–by Liz Morrison

_RHP1370-cmyk-flatWhen Carissa Nath was working on her graduate degree in meat science, people used to say, “Oh, so you’re going to be a meat inspector?”

Some meat scientists do indeed work as federal or state inspectors in packing plants. But meat science is much broader.

Nath works with Minnesota’s small meat processors — the state boasts nearly 300 — on new product development, food safety, quality control, and a host of other support services. “I try to serve as the research and development expert for smaller Minnesota processors.”

Nath has helped develop more than a dozen new meat products at AURI’s state-of-the-art meat lab in Marshall, Minnesota. She has trained hundreds of meat processors in Hazard Analysis and Critical Control Point (HACCP) food safety procedures. And she’s had the satisfaction of “helping entrepreneurs get their products into the market.”

It started with 4-H

Nath, a Texas native, participated in livestock judging during her 4-H years, and studied animal science at Texas Tech University. As an undergraduate, she participated in meat judging and worked on food safety research at the Texas Tech meat lab. Those experiences “piqued my interest in meat science,” she says.

Nath went on to earn a master’s degree in meat science at South Dakota State University (SDSU), doing research on food safety and meat quality. After graduate school, she was a research assistant at SDSU for a year, then joined AURI in 2008.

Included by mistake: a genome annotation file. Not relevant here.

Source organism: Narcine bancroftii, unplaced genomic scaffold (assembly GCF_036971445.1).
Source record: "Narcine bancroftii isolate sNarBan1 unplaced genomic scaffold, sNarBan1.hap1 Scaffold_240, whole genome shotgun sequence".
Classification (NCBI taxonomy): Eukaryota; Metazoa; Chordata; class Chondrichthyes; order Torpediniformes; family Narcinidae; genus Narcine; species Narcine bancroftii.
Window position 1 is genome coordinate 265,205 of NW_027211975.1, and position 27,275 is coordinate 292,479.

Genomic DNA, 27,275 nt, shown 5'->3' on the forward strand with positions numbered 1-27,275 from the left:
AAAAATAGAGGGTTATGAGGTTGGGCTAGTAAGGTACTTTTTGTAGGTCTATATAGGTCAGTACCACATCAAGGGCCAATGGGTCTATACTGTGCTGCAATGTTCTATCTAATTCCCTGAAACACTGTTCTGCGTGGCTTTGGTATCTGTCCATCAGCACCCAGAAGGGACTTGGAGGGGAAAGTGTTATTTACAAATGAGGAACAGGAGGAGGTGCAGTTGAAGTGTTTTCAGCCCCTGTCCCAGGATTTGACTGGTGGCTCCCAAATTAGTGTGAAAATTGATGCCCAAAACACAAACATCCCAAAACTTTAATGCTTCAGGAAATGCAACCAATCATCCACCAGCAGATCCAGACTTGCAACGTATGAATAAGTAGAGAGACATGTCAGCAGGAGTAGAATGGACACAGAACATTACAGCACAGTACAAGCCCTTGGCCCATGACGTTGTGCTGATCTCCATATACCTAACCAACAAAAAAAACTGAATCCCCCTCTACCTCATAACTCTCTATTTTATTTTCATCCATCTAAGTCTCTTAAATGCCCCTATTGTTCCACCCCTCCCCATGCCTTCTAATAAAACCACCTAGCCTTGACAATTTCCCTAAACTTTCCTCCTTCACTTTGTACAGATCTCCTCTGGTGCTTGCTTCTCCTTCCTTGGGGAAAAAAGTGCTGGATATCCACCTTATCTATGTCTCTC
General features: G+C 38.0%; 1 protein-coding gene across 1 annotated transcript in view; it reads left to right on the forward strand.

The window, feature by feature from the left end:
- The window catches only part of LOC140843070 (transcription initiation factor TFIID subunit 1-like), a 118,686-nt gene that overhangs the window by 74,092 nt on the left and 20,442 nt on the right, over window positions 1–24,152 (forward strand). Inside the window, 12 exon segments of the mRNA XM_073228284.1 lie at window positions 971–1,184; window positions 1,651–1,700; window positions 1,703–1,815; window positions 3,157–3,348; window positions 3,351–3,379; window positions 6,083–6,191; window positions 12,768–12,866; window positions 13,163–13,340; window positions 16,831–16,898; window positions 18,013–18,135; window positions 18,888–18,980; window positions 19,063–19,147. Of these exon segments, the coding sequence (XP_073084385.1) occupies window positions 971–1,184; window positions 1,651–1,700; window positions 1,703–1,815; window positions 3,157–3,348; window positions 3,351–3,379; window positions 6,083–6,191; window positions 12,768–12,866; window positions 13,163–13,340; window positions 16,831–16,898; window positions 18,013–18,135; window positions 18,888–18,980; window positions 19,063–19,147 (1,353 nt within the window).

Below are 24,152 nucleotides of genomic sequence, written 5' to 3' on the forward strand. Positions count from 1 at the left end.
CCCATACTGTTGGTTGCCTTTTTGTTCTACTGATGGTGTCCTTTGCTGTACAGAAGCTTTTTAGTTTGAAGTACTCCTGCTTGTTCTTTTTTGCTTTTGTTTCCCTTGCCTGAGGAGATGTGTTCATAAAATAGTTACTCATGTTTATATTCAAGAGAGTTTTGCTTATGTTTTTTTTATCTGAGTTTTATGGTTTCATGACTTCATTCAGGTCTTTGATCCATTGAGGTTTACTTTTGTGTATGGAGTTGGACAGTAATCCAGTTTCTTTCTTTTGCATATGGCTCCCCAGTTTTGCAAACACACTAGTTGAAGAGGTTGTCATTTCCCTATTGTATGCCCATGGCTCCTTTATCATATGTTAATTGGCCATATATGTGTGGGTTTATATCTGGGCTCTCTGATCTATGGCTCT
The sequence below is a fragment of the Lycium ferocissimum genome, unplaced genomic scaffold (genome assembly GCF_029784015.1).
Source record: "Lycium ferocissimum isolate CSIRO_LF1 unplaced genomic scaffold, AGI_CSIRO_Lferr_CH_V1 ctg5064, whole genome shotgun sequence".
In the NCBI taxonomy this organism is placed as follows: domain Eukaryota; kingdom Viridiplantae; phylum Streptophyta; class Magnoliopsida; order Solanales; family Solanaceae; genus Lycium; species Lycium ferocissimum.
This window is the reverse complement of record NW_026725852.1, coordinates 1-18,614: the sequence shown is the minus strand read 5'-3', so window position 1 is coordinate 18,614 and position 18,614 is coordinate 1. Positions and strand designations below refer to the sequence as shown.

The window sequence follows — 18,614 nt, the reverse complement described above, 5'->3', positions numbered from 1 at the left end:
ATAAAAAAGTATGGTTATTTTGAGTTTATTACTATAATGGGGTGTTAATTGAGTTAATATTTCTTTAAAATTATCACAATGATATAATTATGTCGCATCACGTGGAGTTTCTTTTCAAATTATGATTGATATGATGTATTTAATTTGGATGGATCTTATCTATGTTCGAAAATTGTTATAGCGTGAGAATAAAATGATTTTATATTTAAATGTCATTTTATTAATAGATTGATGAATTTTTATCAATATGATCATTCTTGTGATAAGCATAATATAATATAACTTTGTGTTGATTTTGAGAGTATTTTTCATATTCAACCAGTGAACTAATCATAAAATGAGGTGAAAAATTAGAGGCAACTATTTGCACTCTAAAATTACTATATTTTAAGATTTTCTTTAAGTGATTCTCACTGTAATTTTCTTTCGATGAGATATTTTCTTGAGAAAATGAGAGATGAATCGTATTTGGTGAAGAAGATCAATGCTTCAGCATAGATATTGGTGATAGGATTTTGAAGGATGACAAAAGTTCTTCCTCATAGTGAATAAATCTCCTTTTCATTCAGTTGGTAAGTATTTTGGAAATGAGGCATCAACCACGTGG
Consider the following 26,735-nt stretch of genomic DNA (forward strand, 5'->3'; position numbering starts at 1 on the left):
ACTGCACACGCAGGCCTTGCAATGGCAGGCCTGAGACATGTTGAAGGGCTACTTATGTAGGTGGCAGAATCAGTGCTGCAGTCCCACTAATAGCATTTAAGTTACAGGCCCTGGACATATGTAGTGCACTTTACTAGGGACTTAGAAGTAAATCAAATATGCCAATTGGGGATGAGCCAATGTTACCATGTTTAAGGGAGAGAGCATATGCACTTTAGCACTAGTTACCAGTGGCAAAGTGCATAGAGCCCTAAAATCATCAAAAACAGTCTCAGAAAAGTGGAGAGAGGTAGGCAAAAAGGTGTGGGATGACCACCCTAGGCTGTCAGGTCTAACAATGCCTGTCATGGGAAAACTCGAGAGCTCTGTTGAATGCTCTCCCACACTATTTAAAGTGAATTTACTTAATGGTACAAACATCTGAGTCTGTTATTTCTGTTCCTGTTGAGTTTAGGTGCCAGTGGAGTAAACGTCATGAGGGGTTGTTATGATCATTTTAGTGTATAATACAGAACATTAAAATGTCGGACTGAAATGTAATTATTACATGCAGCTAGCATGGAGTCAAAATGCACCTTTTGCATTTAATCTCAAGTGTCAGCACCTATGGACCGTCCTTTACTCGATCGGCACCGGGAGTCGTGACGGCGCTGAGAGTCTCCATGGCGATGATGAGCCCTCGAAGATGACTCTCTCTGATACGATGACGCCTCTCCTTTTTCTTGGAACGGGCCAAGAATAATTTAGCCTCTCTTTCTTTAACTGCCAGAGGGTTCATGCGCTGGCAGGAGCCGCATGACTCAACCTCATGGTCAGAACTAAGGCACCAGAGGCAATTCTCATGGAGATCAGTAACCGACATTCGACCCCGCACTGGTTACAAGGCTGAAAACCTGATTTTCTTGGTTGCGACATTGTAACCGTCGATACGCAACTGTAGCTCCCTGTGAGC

Doing a little of everything

In a typical week, Nath might

  • teach at a food safety seminar;
  • advise a small meat processor on quality control or regulatory compliance;
  • review the label for a new meat product; and
  • go over packaging options with a client.

Nath conducts four HACCP food safety workshops each year around the state with University of Minnesota meat science professor Ryan Cox and the Minnesota Department of Agriculture. She also serves as technical adviser for the Minnesota Association of Meat Processors, and works closely with officials from the Minnesota State Meat Inspection Program.

But the majority of her time is spent with entrepreneurs on product development and testing. “It typically takes at least six months to develop a new meat product,” Nath says.

The process often begins with a client’s family recipe. Nath will scale up the recipe for commercial quantities, then head to the AURI meat lab to begin testing and revising the formula. Taking a home cook’s recipe from teaspoons and cups up to pounds is not straightforward, Nath says. “That’s the fun part—using science to see what went wrong and how to improve.”

Then Nath conducts sensory analysis and consumer taste tests. She also offers advice on shelf life, and helps with ingredient sourcing and co-packing contacts, as well as packaging and labeling decisions. AURI can also connect clients with business planning and marketing services, she adds.

“What I find really rewarding is to take a product idea and apply ‘geeky’ science to create a marketable commercial product for the client.”

What does a meat scientist do?_RHP4850-cmyk

  • Research the effects of feed on meat quality, feed conversion, and other production variables
  • Inspect meat before and after slaughter to make certain it is free of disease, harmful bacteria and contaminants
  • Ensure humane treatment of livestock at
    packing plants
  • Procure animals for slaughter
  • Evaluate and grade carcasses
  • Develop and monitor food safety procedures at processing plants
  • Create and test new recipes and products
  • Improve existing products and processing techniques
  • Conduct sensory analysis and consumer testing of meat products
  • Ensure regulatory compliance
  • Improve shelf life, packaging and labeling
  • Educate processors and consumers